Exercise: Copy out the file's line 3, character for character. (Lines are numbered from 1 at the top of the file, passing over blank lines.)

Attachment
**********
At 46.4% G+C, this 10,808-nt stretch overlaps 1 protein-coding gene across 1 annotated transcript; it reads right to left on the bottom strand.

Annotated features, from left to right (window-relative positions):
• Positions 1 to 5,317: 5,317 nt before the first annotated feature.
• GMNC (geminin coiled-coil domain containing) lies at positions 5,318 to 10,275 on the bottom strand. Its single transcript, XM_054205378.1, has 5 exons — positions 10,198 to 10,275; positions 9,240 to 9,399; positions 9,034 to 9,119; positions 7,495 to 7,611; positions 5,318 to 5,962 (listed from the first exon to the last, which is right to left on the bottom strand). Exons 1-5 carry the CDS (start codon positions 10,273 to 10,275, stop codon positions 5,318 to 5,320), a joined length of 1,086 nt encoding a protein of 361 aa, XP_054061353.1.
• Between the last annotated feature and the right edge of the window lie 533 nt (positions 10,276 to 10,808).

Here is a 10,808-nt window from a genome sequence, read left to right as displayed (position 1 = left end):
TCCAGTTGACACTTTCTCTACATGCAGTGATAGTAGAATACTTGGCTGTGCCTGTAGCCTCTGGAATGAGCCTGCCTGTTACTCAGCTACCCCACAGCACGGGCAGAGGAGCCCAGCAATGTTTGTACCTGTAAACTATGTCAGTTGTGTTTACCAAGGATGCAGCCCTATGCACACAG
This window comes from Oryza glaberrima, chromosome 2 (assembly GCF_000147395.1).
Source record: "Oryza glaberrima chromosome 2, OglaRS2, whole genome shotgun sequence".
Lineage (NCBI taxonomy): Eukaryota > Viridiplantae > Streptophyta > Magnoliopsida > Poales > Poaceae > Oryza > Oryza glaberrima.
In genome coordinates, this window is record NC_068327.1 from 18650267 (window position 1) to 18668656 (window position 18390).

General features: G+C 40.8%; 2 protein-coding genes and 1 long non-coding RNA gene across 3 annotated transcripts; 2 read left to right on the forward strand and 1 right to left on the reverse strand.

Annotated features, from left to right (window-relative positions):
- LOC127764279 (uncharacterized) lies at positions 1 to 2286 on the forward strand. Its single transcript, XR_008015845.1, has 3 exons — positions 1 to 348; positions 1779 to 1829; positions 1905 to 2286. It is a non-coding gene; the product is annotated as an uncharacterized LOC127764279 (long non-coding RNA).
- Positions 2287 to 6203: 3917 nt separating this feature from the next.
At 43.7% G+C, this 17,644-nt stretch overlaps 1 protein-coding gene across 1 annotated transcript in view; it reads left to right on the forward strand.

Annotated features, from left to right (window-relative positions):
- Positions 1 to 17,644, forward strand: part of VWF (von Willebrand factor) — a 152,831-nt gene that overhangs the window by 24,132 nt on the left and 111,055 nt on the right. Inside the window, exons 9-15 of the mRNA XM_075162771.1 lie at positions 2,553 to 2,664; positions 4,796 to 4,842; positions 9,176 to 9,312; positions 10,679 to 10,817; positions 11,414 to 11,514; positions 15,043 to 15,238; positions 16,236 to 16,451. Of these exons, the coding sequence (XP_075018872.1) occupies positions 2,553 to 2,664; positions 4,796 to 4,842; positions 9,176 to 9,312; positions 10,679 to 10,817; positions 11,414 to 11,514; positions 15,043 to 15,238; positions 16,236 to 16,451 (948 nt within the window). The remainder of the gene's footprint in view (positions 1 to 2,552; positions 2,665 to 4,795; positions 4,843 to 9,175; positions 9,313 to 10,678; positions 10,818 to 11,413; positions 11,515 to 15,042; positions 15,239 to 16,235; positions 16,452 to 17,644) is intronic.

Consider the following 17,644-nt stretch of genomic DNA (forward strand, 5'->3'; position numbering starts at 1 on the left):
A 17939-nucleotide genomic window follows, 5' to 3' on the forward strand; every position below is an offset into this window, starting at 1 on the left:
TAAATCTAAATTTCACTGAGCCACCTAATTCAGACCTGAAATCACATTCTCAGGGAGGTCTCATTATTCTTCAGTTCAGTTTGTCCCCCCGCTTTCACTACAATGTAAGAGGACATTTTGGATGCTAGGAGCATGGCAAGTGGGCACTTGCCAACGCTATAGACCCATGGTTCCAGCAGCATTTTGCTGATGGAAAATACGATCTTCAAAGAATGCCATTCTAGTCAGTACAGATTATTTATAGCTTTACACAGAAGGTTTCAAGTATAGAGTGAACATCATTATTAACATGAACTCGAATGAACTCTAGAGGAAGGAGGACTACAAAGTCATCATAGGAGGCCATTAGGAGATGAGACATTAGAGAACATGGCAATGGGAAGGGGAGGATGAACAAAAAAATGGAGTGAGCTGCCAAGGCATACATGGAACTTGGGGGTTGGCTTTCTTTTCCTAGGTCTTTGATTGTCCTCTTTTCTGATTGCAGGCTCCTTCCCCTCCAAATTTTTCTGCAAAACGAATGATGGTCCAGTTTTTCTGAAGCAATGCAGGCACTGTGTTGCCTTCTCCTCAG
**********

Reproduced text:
• Positions 1 to 5,317: 5,317 nt before the first annotated feature.